Thierry Henry is urging social media companies to ask for more details when setting up profiles, so users can be held accountable if abusing people on their platforms.
The former Arsenal and Barcelona striker was the first major sportsperson to take a stand and boycott social media, saying he will remain off those platforms until online abuse is regulated “with the same vigour and ferocity” that copyright infringements are.
Henry’s action created a wave among the wider sporting community and helped drive an industry-wide boycott.
Sky Sports, alongside governing bodies, clubs and fellow broadcasters across UK sport, will not post any sports content to its channels on Facebook, Twitter, Instagram, YouTube, Snapchat and Tik Tok for the duration of the boycott period from 3pm on Friday April 30 until 11.59pm on Monday May 3.
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“I am not going to sit here and say that I started anything. I was aware that me coming off social media could create a wave,” he said on Redknapp’s Big Night Out, when asked about his decision to come off the platforms.
“It is a problem that we have in our society, not only just racism. Right now a lot of people are having mental health issues when they get abused online.”
Henry believes adding greater levels of verification could be the answer to deterring abusers from creating anonymous accounts.
A number of the abusive messages to athletes have come from accounts where an individual hides behind a pseudonym, and it has been repeatedly mentioned within football that social media companies should prevent anonymous users.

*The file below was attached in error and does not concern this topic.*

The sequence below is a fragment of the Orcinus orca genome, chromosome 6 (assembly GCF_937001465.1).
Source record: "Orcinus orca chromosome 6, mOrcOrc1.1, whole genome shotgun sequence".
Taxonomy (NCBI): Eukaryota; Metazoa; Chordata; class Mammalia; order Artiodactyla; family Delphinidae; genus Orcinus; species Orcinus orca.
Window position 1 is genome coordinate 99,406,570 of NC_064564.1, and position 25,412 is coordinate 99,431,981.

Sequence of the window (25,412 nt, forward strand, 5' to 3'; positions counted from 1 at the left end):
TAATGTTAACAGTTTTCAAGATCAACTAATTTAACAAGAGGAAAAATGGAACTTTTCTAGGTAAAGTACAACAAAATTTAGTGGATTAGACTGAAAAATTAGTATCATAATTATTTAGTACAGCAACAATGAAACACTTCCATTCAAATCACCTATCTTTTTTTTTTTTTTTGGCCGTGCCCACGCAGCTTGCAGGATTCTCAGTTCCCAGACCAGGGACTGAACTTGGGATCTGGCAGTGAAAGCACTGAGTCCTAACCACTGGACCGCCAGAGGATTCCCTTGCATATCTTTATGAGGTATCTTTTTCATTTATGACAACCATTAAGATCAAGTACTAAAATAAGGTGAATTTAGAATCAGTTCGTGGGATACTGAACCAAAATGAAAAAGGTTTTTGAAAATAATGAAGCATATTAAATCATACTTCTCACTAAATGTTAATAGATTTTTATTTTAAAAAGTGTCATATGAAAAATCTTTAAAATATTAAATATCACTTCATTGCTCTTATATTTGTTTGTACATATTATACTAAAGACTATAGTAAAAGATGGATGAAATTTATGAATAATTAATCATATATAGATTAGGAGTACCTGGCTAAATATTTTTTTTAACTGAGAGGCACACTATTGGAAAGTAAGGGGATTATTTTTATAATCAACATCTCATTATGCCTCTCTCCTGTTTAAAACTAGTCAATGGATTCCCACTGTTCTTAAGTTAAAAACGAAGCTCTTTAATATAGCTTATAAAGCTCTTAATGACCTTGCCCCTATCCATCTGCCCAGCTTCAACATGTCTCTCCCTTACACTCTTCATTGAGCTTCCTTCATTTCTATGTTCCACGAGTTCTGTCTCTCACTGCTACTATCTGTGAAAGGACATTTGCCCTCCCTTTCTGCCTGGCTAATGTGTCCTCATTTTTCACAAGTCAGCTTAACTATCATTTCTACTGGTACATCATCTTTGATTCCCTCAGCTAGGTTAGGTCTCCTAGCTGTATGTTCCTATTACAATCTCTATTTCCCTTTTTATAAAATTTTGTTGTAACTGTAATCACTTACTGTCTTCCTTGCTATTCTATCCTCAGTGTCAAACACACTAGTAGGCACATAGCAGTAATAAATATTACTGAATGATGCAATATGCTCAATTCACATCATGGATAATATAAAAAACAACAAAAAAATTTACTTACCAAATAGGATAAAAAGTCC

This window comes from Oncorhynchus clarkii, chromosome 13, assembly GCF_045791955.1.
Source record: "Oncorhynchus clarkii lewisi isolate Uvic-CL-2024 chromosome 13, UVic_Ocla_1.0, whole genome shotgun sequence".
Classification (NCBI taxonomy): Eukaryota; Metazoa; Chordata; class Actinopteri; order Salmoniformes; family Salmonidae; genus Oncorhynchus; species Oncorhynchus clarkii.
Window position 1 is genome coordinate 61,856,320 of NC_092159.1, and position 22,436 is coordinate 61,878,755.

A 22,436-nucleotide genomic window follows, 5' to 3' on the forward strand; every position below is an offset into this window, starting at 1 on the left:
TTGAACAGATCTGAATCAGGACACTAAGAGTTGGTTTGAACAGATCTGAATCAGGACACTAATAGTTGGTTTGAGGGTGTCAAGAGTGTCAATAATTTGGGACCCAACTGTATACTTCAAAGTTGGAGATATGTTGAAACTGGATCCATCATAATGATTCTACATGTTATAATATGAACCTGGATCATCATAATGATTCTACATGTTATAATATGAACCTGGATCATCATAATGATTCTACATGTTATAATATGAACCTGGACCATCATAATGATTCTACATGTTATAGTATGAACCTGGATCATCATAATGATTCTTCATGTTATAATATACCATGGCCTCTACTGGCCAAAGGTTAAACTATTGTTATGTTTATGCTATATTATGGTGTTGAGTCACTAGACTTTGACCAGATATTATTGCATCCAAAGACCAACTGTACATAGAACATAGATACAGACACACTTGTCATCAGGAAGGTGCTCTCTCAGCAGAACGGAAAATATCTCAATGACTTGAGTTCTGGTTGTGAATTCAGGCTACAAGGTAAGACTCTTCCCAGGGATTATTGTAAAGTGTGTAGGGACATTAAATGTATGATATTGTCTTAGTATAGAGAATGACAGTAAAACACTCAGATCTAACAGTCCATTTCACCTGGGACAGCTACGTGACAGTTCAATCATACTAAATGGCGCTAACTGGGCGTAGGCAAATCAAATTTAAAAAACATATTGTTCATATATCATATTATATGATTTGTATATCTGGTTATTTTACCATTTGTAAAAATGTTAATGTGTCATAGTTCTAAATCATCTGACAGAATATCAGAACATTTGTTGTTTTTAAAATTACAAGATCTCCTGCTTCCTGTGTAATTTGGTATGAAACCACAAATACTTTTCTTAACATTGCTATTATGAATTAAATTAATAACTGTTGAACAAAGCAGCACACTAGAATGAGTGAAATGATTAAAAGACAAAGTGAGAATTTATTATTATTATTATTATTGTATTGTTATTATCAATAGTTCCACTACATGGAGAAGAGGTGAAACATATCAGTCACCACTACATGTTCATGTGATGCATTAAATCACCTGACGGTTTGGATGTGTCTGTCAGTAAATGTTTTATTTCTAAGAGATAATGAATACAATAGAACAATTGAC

Henry continued: “How can you tell me that you cannot know who is behind this account? Surely it needs to be verified?
“If you want to open an account I would like to think that you should be asked for more than a phone number and an email address. It’s a great tool, but can we be safe on it?”
Twitter has previously said it will not end the practice of allowing people to post from anonymous accounts.
Defending its policy earlier this year, Twitter said: “At Twitter, we are guided by our values, and never more so than when it comes to fundamental issues like identity.
“We believe everyone has the right to share their voice without requiring a government ID to do so.
“Pseudonymity has been a vital tool for speaking out in oppressive regimes, it is no less critical in democratic societies. Pseudonymity may be used to explore your identity, to find support as victims of crimes, or to highlight issues faced by vulnerable communities.
“Indeed, many of the first voices to speak out on societal wrongdoings, have done so behind some degree of pseudonymity – once they do, their experience can encourage others to do the same, knowing they don’t have to put their name to their experience if they’re not comfortable doing so.
“Perhaps most fundamentally of all – some of the communities who may lack access to government IDs are exactly those who we strive to give a voice to on Twitter.”
Redknapp’s Big Night Out continues tonight at 10pm on Sky One and TV streaming service NOW.
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